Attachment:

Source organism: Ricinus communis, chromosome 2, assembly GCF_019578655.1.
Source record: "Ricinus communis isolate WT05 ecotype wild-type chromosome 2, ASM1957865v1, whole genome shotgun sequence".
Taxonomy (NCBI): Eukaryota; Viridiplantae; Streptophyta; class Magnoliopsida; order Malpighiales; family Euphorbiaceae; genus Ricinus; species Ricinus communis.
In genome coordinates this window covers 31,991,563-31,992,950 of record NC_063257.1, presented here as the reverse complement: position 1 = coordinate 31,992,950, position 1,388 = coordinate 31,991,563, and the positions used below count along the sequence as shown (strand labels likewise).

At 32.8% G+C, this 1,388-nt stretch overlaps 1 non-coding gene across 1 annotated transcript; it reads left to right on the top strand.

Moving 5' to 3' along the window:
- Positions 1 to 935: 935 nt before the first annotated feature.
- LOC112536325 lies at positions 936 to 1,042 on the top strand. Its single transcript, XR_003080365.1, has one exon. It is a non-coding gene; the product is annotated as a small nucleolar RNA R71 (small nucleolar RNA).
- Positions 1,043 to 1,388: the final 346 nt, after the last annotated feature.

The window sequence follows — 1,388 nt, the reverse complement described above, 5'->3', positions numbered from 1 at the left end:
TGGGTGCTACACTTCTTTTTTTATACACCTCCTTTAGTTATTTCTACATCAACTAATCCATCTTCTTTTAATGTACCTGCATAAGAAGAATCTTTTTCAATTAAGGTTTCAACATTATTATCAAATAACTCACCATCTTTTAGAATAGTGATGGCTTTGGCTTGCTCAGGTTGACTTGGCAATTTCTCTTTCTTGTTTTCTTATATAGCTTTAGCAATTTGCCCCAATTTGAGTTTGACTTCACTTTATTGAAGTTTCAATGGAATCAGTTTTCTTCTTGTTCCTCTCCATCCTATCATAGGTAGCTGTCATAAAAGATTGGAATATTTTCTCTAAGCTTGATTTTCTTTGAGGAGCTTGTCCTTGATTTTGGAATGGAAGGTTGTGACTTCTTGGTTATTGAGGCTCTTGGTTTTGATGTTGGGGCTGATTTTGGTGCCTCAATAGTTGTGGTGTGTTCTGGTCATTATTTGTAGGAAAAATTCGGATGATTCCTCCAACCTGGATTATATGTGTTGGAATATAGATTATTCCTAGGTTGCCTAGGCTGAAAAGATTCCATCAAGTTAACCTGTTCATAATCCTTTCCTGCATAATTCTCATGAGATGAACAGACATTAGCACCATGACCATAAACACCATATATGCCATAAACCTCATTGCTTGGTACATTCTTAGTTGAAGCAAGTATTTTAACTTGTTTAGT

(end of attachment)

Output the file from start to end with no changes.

Source organism: Ricinus communis, chromosome 2, assembly GCF_019578655.1.
Source record: "Ricinus communis isolate WT05 ecotype wild-type chromosome 2, ASM1957865v1, whole genome shotgun sequence".
Taxonomy (NCBI): Eukaryota; Viridiplantae; Streptophyta; class Magnoliopsida; order Malpighiales; family Euphorbiaceae; genus Ricinus; species Ricinus communis.
In genome coordinates this window covers 31,991,563-31,992,950 of record NC_063257.1, presented here as the reverse complement: position 1 = coordinate 31,992,950, position 1,388 = coordinate 31,991,563, and the positions used below count along the sequence as shown (strand labels likewise).

At 32.8% G+C, this 1,388-nt stretch overlaps 1 non-coding gene across 1 annotated transcript; it reads left to right on the top strand.

Moving 5' to 3' along the window:
- Positions 1 to 935: 935 nt before the first annotated feature.
- LOC112536325 lies at positions 936 to 1,042 on the top strand. Its single transcript, XR_003080365.1, has one exon. It is a non-coding gene; the product is annotated as a small nucleolar RNA R71 (small nucleolar RNA).
- Positions 1,043 to 1,388: the final 346 nt, after the last annotated feature.

The window sequence follows — 1,388 nt, the reverse complement described above, 5'->3', positions numbered from 1 at the left end:
TGGGTGCTACACTTCTTTTTTTATACACCTCCTTTAGTTATTTCTACATCAACTAATCCATCTTCTTTTAATGTACCTGCATAAGAAGAATCTTTTTCAATTAAGGTTTCAACATTATTATCAAATAACTCACCATCTTTTAGAATAGTGATGGCTTTGGCTTGCTCAGGTTGACTTGGCAATTTCTCTTTCTTGTTTTCTTATATAGCTTTAGCAATTTGCCCCAATTTGAGTTTGACTTCACTTTATTGAAGTTTCAATGGAATCAGTTTTCTTCTTGTTCCTCTCCATCCTATCATAGGTAGCTGTCATAAAAGATTGGAATATTTTCTCTAAGCTTGATTTTCTTTGAGGAGCTTGTCCTTGATTTTGGAATGGAAGGTTGTGACTTCTTGGTTATTGAGGCTCTTGGTTTTGATGTTGGGGCTGATTTTGGTGCCTCAATAGTTGTGGTGTGTTCTGGTCATTATTTGTAGGAAAAATTCGGATGATTCCTCCAACCTGGATTATATGTGTTGGAATATAGATTATTCCTAGGTTGCCTAGGCTGAAAAGATTCCATCAAGTTAACCTGTTCATAATCCTTTCCTGCATAATTCTCATGAGATGAACAGACATTAGCACCATGACCATAAACACCATATATGCCATAAACCTCATTGCTTGGTACATTCTTAGTTGAAGCAAGTATTTTAACTTGTTTAGT